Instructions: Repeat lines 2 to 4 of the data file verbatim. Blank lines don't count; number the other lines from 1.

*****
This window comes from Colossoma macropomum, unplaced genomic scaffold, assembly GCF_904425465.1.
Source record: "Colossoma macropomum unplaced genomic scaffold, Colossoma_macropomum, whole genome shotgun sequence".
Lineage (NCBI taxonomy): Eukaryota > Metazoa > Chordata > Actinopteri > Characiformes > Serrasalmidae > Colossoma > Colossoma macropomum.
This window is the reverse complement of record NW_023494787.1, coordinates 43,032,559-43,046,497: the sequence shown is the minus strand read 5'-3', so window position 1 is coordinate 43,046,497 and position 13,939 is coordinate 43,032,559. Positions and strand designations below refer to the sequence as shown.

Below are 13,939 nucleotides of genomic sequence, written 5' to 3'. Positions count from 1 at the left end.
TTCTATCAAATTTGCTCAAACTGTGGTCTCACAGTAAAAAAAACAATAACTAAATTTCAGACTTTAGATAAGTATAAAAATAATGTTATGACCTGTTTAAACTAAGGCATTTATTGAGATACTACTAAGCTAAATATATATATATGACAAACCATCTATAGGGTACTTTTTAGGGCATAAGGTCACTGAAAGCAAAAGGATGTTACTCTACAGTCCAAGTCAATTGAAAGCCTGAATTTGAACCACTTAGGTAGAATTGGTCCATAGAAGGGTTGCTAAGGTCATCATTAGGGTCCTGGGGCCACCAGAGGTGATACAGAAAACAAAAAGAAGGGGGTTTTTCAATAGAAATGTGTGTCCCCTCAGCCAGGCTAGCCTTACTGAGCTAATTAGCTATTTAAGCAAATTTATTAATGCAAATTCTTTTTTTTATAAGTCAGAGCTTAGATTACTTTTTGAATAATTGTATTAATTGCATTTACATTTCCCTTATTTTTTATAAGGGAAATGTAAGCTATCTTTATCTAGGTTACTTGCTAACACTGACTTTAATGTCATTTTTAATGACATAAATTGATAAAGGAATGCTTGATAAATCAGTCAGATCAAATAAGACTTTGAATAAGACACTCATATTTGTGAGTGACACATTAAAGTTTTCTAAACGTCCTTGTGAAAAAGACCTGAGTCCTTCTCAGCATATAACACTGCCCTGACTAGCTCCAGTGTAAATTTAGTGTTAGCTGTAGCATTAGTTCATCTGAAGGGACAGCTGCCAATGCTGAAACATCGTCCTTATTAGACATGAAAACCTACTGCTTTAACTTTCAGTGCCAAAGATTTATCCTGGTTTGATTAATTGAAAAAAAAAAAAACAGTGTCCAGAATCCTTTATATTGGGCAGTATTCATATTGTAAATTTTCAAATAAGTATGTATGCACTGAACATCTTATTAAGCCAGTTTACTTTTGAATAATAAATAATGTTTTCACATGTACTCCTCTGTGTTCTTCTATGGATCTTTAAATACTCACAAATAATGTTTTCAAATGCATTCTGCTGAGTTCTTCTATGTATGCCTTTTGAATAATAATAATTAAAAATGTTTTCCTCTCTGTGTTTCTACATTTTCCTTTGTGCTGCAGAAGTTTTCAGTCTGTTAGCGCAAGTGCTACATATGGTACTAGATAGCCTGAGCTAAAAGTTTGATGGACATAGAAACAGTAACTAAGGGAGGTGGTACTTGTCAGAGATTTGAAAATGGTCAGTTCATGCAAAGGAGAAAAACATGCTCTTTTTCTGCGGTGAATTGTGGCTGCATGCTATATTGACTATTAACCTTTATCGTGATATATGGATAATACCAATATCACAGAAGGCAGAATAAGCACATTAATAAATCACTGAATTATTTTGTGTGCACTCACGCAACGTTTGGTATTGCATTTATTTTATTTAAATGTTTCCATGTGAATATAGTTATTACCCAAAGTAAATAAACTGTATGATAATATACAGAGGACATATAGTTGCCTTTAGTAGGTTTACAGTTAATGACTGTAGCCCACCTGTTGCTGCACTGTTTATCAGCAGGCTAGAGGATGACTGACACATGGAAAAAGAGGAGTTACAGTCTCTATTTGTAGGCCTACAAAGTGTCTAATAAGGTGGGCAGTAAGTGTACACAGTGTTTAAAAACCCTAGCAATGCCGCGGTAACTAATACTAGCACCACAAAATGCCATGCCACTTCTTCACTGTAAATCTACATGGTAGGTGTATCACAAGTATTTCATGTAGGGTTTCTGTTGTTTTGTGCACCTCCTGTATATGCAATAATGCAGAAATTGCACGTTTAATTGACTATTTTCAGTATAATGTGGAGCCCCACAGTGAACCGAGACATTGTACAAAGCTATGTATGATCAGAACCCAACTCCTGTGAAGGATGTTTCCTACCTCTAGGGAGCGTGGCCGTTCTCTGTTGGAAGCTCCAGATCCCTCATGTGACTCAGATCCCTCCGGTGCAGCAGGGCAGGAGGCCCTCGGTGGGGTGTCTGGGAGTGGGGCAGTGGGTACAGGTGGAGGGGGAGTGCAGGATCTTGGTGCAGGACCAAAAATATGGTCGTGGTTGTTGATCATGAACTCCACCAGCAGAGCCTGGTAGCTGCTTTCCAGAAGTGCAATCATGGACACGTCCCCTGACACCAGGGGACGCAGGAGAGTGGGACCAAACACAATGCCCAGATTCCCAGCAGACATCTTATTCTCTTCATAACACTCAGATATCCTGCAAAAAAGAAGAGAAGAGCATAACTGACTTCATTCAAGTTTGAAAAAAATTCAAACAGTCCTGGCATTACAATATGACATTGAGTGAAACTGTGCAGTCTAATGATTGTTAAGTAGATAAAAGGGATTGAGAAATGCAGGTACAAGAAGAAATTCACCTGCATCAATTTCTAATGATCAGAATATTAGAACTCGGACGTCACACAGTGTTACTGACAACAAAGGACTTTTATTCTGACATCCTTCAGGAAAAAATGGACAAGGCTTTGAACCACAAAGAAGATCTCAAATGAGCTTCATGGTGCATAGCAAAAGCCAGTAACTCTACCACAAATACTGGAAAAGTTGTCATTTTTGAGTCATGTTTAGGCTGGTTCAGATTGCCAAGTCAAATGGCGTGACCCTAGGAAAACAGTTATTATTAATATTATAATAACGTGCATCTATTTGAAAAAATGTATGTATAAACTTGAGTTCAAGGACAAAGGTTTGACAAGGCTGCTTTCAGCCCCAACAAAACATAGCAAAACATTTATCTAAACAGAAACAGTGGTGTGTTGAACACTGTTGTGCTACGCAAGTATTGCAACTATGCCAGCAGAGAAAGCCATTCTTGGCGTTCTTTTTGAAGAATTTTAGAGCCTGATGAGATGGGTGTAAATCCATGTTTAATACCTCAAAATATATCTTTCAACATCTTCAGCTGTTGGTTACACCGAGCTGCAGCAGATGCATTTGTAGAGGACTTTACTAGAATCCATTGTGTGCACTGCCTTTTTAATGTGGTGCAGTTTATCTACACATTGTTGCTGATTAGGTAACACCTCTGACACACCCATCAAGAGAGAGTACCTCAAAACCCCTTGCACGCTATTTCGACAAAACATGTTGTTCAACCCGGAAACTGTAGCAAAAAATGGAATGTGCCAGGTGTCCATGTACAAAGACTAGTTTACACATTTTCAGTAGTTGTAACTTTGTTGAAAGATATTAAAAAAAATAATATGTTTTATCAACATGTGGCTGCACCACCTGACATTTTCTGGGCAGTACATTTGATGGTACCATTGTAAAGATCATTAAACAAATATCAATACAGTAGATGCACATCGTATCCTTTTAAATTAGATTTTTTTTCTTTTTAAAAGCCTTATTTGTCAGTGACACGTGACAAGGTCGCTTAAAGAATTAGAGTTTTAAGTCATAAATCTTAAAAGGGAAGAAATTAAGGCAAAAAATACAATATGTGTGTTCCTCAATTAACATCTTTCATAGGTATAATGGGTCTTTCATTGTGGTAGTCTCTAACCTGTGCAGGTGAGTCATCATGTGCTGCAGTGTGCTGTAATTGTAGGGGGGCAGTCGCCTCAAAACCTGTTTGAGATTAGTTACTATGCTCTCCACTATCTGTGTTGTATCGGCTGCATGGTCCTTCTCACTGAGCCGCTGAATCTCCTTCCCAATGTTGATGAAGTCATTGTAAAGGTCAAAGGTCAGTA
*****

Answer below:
Source record: "Colossoma macropomum unplaced genomic scaffold, Colossoma_macropomum, whole genome shotgun sequence".
Lineage (NCBI taxonomy): Eukaryota > Metazoa > Chordata > Actinopteri > Characiformes > Serrasalmidae > Colossoma > Colossoma macropomum.
This window is the reverse complement of record NW_023494787.1, coordinates 43,032,559-43,046,497: the sequence shown is the minus strand read 5'-3', so window position 1 is coordinate 43,046,497 and position 13,939 is coordinate 43,032,559. Positions and strand designations below refer to the sequence as shown.